Research in Motion lost money again last quarter, but it lost less than expected and grew its subscriber base, showing there’s life in the old dog yet. By Craig Wilson.
Although sales of BlackBerry devices continue to fall off a cliff in developed markets, Research in Motion’s successes in emerging markets, a forthcoming overhaul of its operating system, and the company’s pledge to keep wooing developers suggest the embattled company may be able keep its head above water.
RIM’s forthcoming operating system overhaul, BlackBerry 10, is a far cry from its predecessors and, more importantly, is distinct from the user experience offered by Apple’s iOS or Google’s Android.
It’s sure to delight loyalists who’ve stuck with the brand — whether independently or because of work-induced obligation — but the company’s real challenge is going to be winning back those who’ve defected while simultaneously winning new users.
BlackBerry remains an incredibly popular youth brand, but it continues to lose ground as an enterprise solution, with tablet computers having forced large companies to adapt their policies on personal devices. RIM needs to become a consumer-first brand because consumers now drive device uptake.
Despite dismal predictions, mainly in the US media, of RIM’s imminent demise, its most recent quarterly results paint a different picture.
Thanks largely to growth markets such as SA and Brazil, RIM grew its subscriber base by 2m users last quarter, bringing its total number of subscribers worldwide to 80m.
It also posted less of a loss than analysts expected and was rewarded by the market with a sharp boost to its share price. However, the company still posted a loss — for the third quarter in a row — of US$235m.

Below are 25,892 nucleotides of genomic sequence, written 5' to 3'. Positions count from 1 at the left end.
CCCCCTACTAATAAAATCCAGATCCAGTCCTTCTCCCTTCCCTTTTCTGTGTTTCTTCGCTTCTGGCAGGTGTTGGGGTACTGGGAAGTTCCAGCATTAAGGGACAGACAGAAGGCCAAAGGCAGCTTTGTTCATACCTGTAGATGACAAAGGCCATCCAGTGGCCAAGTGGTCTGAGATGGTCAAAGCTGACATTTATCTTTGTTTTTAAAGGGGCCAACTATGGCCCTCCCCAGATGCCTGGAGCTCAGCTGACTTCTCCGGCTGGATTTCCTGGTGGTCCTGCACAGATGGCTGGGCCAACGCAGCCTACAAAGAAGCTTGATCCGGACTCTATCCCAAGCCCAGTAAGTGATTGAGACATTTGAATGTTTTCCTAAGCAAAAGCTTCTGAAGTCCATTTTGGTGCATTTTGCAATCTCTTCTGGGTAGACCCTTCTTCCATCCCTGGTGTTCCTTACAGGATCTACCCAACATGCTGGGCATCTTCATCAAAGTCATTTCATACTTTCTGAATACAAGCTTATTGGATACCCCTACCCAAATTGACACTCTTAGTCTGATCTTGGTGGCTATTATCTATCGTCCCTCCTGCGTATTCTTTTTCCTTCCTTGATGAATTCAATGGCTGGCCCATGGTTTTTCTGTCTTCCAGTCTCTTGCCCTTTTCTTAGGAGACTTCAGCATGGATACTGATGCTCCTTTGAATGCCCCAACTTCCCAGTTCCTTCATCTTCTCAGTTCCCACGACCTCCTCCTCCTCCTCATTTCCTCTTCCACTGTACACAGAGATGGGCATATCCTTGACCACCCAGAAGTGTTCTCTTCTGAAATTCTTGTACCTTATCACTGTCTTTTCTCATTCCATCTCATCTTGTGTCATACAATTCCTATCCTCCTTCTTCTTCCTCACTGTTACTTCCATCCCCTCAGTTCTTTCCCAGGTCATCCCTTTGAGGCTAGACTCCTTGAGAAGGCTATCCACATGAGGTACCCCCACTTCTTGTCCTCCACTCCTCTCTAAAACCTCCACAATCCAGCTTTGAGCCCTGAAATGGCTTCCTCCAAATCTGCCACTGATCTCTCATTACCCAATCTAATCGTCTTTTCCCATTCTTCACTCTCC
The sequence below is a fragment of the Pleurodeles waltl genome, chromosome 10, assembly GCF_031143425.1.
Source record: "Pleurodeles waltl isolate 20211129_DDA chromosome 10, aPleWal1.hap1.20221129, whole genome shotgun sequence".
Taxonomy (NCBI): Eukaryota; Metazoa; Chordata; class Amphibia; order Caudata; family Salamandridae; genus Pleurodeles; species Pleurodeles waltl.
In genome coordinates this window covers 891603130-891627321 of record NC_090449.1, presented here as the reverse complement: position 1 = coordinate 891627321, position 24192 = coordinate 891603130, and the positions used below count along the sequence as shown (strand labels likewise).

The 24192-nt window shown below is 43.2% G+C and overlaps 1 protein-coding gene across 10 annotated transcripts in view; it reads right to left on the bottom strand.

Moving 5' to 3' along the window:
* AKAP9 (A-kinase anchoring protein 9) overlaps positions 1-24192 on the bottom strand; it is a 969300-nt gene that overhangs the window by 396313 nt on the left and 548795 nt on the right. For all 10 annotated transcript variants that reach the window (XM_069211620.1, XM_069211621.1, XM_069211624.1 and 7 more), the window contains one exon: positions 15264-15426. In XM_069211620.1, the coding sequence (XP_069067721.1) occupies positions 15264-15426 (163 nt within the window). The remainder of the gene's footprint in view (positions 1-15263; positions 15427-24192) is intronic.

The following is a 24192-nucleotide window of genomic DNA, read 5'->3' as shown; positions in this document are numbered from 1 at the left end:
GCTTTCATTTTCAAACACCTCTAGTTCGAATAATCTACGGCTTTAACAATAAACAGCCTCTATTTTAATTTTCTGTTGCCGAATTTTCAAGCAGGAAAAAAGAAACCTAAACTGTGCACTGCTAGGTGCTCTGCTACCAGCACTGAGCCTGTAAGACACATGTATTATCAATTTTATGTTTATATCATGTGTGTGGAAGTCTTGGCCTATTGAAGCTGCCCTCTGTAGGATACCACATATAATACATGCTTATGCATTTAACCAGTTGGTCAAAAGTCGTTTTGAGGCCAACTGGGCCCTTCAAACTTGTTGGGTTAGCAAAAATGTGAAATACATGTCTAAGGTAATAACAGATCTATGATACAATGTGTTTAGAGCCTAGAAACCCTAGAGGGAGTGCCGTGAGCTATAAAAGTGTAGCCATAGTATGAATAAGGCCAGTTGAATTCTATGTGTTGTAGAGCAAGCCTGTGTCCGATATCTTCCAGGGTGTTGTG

Although the company has doubled the number of applications available in BlackBerry App World to more than 100 000, it’s not the application-hungry high-end of the market that’s sustaining RIM, but rather users of entry-level devices combined with its still-compelling flat-rated BlackBerry Internet Service (BIS) plans.
Until mobile data prices in the developing world fall so low that the value proposition of a fixed-cost data device is wholly eroded, RIM will continue to sell devices in droves. The problem is, unless BlackBerry 10, or whatever follows it, proves that it doesn’t just keep abreast of rival offerings but surpasses them, the company will continue to struggle to attract the custom of high-end users.
BlackBerry’s problem is primarily its tainted image. Its first foray into tablet computing, the BlackBerry PlayBook, was crippled by incomplete software. It should never have been released when it was.
Once a consumer darling, BlackBerry has lost its position as a trendsetter and frontrunner. Until new CEO Thorsten Heins took the helm, RIM looked like a company chasing its own tail. Heins’s recent keynote at the company’s annual developer conference suggests he knows this and is working to change it, but mobile is a fast moving industry and BlackBerry hasn’t exactly demonstrated agility in the last 18 months.
Nevertheless, the company still managed to grow its subscriber base last quarter in all regions except for North America. The BlackBerry brand is bruised and battered, but it’s not quite dead and buried, even if it looks that way from the perspective of the US. Fortunately for RIM, it’s a big planet. — (c) 2012 NewsCentral Media